Two-thirds of the U.S. population live in cities, and by 2050, more than 70% of the world’s population will be in cities. With populations flocking to urban areas, government and business leaders need to focus on the citizen and real outcomes to reinvent their cities, improve services and build the infrastructure of the digital age. According to Accenture, smart city solutions applied to vehicle traffic and electrical grids could produce $160 billion in benefits and savings through reductions in energy usage, traffic congestion and fuel costs.
Utilities have a long history of working hand in hand with municipalities to improve the quality of life for citizens and businesses. Among the key areas that will be critical to the foundation of smart city initiatives in the coming years are mobility, energy, water and waste management, all of which are heavily dependent on utilities’ involvement and leadership. Utilities have a tremendous opportunity to bring value to the table when it comes to the development and maintenance of the digital and physical transformation of cities. The key to unlocking this opportunity is an agile business model.
Utilities are in a position to play a key role in smart cities, in part due to their infrastructure offerings like smart meter networks and SCADA systems, as well as wide geographic coverage of vital "nodes" such as streetlights, distribution poles and rights-of-way. In the U.S. alone, more than 74 million smart meters have been deployed through 2016. As utilities seek new ways to leverage their smart investments, they are enhancing their communications platforms and developing solutions such as smart streetlights and sensing devices that piggyback on the communications networks for municipal monitoring and response. Utilities can take those investments to the next level by becoming information-driven partners. With an abundance of valuable data on energy usage, electric-vehicle charging, geospatial facilities and topography, utilities can use emerging analytics to draw insights that will fundamentally change how smart cities are run.
Use cases show that utilities could not only be positioned to help city leaders manage their future challenges, but also produce tangible benefits for their customers and shareholders. As many utilities are seeking new sources of earnings growth beyond traditional rate-based growth, smart cities are emerging as an important avenue for future growth.
For one Midwestern U.S. utility, Accenture has conservatively estimated that smart city applications have the potential to generate more than $200 million in additional revenue. This new revenue stream could grow dramatically if utilities think about offering adjacent services such as providing smart meter services to local water and municipal utilities, and monetizing data streams from all these smart city applications.
Despite the visible compatibility between utilities and municipalities, smart city programs have been slow to scale. In the U.S., the role of most utilities with smart cities has been small, focusing on pilots that extend their smart infrastructure (for example, smart streetlights) or targeted civic enrichment programs that can generate small revenue streams (for example, smart kiosks, public Wi-Fi). Utilities looking to flex all of their "smart city muscles" have been facing real barriers such as finding sources of funding (beyond rate base infrastructure), defining and harvesting shared value across different stakeholders, and navigating political uncertainties.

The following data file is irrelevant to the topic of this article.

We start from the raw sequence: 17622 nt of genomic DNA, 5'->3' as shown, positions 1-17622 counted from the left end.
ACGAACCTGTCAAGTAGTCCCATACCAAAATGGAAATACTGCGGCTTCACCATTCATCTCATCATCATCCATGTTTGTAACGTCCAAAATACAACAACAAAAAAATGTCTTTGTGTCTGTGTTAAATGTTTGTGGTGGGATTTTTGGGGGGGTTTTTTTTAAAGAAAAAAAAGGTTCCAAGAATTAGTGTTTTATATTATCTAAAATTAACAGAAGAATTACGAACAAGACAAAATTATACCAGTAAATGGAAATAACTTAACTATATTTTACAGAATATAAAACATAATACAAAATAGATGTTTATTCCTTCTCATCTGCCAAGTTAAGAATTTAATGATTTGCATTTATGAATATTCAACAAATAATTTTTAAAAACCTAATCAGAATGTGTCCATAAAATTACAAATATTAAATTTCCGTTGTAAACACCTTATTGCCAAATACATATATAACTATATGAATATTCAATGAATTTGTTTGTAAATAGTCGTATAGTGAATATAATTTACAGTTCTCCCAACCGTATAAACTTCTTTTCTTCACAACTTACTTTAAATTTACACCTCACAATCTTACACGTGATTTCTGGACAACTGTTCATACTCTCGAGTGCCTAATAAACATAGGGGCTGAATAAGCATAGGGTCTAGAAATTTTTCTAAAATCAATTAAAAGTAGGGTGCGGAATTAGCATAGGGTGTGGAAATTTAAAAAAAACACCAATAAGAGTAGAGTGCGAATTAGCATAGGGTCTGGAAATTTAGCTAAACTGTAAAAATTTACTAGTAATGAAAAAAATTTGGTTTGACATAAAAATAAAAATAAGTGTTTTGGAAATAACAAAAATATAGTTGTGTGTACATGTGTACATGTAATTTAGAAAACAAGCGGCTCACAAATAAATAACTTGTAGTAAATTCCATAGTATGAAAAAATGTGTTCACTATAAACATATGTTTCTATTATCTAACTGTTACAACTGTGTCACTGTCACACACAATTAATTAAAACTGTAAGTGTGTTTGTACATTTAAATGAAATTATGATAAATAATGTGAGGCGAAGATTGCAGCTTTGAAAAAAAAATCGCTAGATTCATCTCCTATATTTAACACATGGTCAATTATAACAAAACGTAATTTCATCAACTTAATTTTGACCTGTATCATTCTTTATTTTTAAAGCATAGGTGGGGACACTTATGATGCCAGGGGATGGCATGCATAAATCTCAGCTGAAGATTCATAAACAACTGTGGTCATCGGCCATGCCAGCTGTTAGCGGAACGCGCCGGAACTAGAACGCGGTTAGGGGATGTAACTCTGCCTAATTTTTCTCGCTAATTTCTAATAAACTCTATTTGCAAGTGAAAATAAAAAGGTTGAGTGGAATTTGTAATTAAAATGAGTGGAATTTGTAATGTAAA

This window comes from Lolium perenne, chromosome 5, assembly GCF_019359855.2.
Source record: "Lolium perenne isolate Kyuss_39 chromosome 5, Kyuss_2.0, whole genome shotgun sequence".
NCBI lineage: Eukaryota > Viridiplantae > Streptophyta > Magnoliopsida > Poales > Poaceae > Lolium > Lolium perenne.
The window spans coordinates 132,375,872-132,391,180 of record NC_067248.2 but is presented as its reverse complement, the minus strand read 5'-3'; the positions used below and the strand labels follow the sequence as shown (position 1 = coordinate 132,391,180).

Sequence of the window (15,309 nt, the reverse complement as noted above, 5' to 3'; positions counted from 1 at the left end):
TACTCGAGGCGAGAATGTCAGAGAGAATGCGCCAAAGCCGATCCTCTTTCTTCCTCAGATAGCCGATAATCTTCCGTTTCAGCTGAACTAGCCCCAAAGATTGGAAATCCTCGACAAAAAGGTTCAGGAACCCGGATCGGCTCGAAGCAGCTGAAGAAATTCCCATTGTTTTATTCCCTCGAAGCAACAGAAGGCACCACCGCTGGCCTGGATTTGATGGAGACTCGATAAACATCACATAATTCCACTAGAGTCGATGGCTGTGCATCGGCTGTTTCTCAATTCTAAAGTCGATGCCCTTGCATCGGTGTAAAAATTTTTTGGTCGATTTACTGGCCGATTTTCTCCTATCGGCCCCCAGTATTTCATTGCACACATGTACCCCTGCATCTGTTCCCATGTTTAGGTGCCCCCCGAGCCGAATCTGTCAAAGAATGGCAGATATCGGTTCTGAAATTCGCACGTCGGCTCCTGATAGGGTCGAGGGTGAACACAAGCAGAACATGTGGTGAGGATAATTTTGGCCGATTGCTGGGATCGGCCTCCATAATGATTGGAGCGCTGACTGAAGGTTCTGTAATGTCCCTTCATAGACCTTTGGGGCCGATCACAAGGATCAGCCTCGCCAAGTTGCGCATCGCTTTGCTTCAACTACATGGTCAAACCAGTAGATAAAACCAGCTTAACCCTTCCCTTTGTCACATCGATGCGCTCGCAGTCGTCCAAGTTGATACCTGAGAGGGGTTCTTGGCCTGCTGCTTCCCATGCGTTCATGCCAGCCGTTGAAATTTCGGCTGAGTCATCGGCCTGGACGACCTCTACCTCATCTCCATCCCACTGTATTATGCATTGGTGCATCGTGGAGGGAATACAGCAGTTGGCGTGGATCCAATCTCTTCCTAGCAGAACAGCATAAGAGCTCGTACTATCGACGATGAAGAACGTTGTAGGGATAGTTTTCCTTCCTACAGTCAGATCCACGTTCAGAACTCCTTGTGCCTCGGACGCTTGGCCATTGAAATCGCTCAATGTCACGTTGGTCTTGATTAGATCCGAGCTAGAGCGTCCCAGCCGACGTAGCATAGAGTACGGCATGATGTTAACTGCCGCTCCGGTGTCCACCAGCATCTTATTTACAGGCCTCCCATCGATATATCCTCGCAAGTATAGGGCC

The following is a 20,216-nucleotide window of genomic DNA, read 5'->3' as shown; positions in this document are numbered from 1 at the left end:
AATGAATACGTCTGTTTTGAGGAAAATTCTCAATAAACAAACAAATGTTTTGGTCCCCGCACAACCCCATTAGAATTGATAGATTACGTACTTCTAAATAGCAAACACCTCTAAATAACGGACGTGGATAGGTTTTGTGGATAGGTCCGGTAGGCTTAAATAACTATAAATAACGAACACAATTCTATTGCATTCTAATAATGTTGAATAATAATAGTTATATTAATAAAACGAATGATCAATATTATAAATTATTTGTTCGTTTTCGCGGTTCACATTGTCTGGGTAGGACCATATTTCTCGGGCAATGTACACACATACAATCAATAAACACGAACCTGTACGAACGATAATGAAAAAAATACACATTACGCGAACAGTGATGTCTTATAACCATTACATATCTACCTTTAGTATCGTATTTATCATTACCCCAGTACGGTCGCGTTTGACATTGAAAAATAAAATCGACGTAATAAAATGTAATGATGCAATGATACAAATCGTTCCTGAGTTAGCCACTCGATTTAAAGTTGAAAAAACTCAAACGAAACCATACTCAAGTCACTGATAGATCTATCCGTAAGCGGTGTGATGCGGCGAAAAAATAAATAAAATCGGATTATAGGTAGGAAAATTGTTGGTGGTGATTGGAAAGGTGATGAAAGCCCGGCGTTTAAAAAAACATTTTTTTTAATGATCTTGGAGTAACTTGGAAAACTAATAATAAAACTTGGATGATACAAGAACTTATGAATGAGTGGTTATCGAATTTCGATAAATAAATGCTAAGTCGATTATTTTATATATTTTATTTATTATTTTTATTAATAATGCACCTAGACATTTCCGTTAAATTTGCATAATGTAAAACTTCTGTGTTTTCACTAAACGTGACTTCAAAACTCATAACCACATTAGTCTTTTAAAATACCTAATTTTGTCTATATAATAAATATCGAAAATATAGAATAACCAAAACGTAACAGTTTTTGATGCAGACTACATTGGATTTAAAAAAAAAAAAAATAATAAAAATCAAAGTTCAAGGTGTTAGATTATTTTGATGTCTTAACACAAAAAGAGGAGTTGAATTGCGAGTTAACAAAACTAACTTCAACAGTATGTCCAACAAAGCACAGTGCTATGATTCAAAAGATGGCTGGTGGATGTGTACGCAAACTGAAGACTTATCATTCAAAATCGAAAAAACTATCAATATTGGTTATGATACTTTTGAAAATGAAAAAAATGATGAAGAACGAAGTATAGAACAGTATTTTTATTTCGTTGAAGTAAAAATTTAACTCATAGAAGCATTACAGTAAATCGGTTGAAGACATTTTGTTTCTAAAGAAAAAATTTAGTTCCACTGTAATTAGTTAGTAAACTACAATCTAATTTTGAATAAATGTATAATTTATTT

With communications and technology giants positioning themselves as smart city leaders, utilities run the risk of being left out of these partnerships, or being relegated to a limited role. There are several things utilities can do now to position themselves to take advantage of smart city opportunities:
• Invest time in developing a smart cities vision. Utilities need to take a thoughtful approach to determining their aspirations, how this fits into their business models and explicitly define the role they would like to play in community leadership and powering the future economy.
• Take inventory of all the infrastructure assets and capabilities. Utilities need to know exactly what they may be able to use to provide services to other smart city ecosystem partners.
• Define and prioritize the use cases. Utilities need to recognize what will have the greatest potential to create value for the utility and "shared value" for smart city stakeholders and citizens. Launching pilots will help demonstrate value and viability.
• Identify opportunities to establish or take a leadership role. Utilities have an opportunity to be a key player in ecosystems to bring smart city services to life. This will involve developing new, structured processes to identify, attract, vet, negotiate, manage and sustain public-private partnerships, with the goal of creating value for partners, the utility, the city and citizens.
• Make smart traditional infrastructure replacement/upgrade decisions. Utilities’ infrastructure strategy decisions and upgrades from here on out should be made with an eye toward creating a infrastructure that can support future smart city programs.
• Line up potential partners for public-private partnerships. To reach scale, utilities are encouraged to proactively seek partners that can provide inputs into a smart city program (financial, technology, assets) in return for shared value (financial, community outcomes, brand recognition).
Smart cities are well on their way to becoming a reality, but they face a number of challenges in the near-term. Utilities have a real chance to help municipal leaders to manage increasingly complex systems, balance their budgets and engage with citizens more effectively. Doing so would not only make them indispensable city partners, but also open new opportunities for growth and relevance. ♦
Jim Mazurek is managing director of utilities, Accenture Strategy.